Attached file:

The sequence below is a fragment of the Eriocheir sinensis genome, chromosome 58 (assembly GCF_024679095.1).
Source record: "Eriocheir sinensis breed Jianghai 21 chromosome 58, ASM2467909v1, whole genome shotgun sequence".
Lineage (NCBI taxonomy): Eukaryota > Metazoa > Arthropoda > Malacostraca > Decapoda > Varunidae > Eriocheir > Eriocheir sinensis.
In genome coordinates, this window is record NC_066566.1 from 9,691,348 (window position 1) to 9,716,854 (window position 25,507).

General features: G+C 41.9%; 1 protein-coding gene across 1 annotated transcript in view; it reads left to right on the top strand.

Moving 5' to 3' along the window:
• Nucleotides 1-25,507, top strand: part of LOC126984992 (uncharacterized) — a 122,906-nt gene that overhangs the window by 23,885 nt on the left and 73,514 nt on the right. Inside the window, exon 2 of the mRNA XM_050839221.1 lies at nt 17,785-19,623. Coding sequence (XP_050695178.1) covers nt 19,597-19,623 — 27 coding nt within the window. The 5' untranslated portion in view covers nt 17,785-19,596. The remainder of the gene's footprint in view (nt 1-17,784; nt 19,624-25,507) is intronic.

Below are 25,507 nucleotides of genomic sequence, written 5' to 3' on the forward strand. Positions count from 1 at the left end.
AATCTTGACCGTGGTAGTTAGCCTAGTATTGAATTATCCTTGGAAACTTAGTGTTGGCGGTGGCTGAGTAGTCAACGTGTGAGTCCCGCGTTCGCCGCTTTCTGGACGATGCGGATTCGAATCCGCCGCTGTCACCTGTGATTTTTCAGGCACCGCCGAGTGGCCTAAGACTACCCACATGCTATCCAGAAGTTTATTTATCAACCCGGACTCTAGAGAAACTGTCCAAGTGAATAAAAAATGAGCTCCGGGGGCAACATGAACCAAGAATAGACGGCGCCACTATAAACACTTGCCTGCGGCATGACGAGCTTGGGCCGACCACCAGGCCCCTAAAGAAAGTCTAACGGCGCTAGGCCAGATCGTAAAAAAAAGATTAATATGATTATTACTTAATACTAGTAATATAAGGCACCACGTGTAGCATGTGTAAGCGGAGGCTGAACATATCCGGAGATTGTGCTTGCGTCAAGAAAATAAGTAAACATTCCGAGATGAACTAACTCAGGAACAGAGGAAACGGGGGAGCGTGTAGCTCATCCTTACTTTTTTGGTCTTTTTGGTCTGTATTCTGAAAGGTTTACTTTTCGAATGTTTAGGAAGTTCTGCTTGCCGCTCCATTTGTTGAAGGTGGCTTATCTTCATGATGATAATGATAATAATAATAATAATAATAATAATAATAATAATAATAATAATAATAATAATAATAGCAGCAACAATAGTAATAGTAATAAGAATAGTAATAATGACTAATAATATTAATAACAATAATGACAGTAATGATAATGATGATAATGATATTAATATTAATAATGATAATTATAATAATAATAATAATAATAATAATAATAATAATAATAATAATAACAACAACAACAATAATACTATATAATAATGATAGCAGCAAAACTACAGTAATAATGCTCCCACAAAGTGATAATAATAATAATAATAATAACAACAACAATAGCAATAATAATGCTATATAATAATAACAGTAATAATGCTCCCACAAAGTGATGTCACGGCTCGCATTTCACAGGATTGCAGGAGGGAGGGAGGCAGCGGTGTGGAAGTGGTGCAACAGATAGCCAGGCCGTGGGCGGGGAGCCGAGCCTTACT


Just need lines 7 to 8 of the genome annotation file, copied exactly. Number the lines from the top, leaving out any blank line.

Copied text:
• Nucleotides 1-25,507, top strand: part of LOC126984992 (uncharacterized) — a 122,906-nt gene that overhangs the window by 23,885 nt on the left and 73,514 nt on the right. Inside the window, exon 2 of the mRNA XM_050839221.1 lies at nt 17,785-19,623. Coding sequence (XP_050695178.1) covers nt 19,597-19,623 — 27 coding nt within the window. The 5' untranslated portion in view covers nt 17,785-19,596. The remainder of the gene's footprint in view (nt 1-17,784; nt 19,624-25,507) is intronic.

Below are 25,507 nucleotides of genomic sequence, written 5' to 3' on the forward strand. Positions count from 1 at the left end.